Keepers at RZSS Edinburgh Zoo have welcomed not one, but two endangered banteng calves to the collection at the Zoo.

Photo by Andy Catlin

The first calf was born on 15 February to parents Leticia and Tino and is a male, whilst the second was born on 11 March to Tino and Dominica and is a female. The two youngsters can be seen with their family in the paddock just north of the Mansion House.

Karen Stiven, Hoofstock Keeper at RZSS Edinburgh Zoo, said: “The new calves are doing very well and, although they’re sticking close to mum, the two calves can be seen prancing and jumping in the outdoor enclosure with the other banteng. The birth of the two calves is particularly significant as this species is listed as endangered on the IUCN Red List, and we hope the new arrivals will contribute towards the conservation of this species in the long-term.

Photo by Maria Dorrian

“The new calves don’t have names yet, but we have already started thinking of options and will probably name them over the next week.”

Banteng females give birth to a single calf after a pregnancy that lasts 285 days. The banteng babies will stay close to their mothers for around six to nine months, but will then start venturing and exploring further on their own.

Banteng, also known as tembadau, are a species of wild cattle found in Southeast Asia.  They like to feed mainly on grasses, bamboo, leaves and fruits and are more active at night due to human encroachment on their natural environment. Mature males have a dark brown coat, while females are a much lighter brown, with a dark strip down their back, making it very easy to distinguish between the sexes. The baby male banteng although born with a light brown coat like all male banteng calves, will turn the more prominent darker colour as he reaches maturity.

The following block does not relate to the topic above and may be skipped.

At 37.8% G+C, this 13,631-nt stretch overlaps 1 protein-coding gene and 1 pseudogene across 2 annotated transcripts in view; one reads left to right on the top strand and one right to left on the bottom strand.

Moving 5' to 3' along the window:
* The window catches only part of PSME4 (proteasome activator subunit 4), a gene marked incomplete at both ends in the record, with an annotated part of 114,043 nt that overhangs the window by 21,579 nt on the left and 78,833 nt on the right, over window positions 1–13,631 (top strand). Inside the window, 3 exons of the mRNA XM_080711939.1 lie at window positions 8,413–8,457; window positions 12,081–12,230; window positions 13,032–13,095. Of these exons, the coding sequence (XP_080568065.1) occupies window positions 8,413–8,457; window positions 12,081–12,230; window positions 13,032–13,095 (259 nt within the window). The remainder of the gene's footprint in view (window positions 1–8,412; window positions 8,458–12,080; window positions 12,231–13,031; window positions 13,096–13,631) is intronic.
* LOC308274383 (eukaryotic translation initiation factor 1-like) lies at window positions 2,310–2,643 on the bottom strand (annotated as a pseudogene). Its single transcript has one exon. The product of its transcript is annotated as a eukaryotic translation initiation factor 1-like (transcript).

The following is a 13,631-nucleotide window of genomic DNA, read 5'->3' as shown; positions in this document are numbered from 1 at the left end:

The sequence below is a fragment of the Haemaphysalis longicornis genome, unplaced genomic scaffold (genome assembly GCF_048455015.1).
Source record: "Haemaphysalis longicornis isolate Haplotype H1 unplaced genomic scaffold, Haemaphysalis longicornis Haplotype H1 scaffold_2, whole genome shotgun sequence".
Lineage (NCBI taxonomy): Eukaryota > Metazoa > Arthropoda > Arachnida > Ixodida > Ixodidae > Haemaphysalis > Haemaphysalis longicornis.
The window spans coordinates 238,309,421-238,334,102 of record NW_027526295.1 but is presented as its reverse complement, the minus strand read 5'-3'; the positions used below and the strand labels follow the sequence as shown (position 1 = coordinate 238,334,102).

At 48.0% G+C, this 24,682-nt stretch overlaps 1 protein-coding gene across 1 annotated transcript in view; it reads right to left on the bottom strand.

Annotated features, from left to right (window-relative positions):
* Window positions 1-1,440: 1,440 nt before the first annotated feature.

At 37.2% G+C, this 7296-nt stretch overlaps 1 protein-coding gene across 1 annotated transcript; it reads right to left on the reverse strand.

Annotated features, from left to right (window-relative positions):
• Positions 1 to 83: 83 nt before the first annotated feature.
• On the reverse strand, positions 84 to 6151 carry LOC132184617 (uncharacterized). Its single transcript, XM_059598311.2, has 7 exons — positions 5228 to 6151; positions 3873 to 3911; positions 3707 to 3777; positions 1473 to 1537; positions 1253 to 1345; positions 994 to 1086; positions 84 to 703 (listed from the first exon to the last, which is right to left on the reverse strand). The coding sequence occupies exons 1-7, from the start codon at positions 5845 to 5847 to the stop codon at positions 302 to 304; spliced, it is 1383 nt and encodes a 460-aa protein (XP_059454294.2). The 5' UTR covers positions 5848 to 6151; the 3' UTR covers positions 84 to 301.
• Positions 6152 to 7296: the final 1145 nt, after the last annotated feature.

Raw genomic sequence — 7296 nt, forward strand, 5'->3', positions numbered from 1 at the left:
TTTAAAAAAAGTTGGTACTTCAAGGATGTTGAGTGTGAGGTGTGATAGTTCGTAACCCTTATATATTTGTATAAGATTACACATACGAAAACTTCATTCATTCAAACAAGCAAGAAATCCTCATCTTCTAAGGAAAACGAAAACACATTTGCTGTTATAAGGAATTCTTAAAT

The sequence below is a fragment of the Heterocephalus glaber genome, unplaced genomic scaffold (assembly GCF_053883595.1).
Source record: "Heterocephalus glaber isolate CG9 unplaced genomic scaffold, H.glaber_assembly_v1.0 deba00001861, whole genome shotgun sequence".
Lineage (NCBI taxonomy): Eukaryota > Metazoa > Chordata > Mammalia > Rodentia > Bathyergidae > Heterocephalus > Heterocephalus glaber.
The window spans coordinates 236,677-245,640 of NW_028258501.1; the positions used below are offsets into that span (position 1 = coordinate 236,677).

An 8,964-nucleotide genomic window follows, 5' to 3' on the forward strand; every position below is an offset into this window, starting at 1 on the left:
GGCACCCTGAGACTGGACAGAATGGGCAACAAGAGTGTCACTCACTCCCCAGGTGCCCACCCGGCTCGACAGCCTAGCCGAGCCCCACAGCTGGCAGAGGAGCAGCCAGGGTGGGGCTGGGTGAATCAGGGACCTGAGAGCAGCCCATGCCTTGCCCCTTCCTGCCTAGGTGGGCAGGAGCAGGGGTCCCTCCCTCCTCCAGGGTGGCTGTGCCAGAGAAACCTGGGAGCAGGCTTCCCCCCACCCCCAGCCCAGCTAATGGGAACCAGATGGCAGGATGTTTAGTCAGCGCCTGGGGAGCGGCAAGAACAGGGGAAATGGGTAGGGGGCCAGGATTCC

Photo by Maria Dorrian

Banteng are social animals, preferring to live in herds of two to 40 animals. Listed as Endangered on the IUCN Red List, the most significant threats facing the species are hunting and habit degradation and loss. They are threatened with local extinction in Vietnam, Cambodia and Laos, with fragmentation of habitat causing a threat to the remaining mainland Asian populations. Interbreeding with domestic cattle has caused hybridisation, thereby contaminating the gene pool and increasing the transmission of diseases with domestic cattle.


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